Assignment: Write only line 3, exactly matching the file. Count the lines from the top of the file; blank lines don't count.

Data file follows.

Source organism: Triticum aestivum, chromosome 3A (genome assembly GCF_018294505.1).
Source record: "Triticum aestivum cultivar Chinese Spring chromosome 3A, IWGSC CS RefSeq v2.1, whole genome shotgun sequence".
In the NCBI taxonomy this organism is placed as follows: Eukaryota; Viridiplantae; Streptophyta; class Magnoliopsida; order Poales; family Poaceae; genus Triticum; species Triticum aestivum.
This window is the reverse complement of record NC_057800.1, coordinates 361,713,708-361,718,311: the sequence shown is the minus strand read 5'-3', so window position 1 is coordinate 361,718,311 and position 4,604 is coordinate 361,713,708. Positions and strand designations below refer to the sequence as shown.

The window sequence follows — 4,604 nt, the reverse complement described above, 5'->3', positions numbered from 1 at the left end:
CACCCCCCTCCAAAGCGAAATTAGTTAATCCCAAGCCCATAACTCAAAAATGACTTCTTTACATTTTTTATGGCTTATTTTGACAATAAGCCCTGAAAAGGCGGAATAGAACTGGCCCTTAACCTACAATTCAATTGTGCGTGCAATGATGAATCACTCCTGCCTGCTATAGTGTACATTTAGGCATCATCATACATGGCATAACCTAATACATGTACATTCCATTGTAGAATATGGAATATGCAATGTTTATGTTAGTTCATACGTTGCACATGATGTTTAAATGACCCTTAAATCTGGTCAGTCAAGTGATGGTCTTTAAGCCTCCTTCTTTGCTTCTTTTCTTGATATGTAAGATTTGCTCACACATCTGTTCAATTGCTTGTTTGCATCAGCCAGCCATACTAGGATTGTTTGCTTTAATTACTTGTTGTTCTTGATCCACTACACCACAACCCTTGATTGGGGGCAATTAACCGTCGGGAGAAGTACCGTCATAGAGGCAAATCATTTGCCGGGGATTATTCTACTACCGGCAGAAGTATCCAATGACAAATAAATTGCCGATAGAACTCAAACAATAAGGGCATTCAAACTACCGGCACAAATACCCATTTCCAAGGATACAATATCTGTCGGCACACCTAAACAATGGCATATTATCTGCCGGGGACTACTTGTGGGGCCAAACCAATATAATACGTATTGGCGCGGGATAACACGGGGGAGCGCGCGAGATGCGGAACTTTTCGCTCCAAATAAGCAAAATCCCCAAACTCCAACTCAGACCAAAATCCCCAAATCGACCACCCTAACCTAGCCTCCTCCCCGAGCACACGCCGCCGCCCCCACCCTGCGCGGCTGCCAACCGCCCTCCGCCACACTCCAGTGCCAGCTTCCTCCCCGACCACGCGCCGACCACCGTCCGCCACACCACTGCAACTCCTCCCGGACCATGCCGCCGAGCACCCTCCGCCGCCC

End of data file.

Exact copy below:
In the NCBI taxonomy this organism is placed as follows: Eukaryota; Viridiplantae; Streptophyta; class Magnoliopsida; order Poales; family Poaceae; genus Triticum; species Triticum aestivum.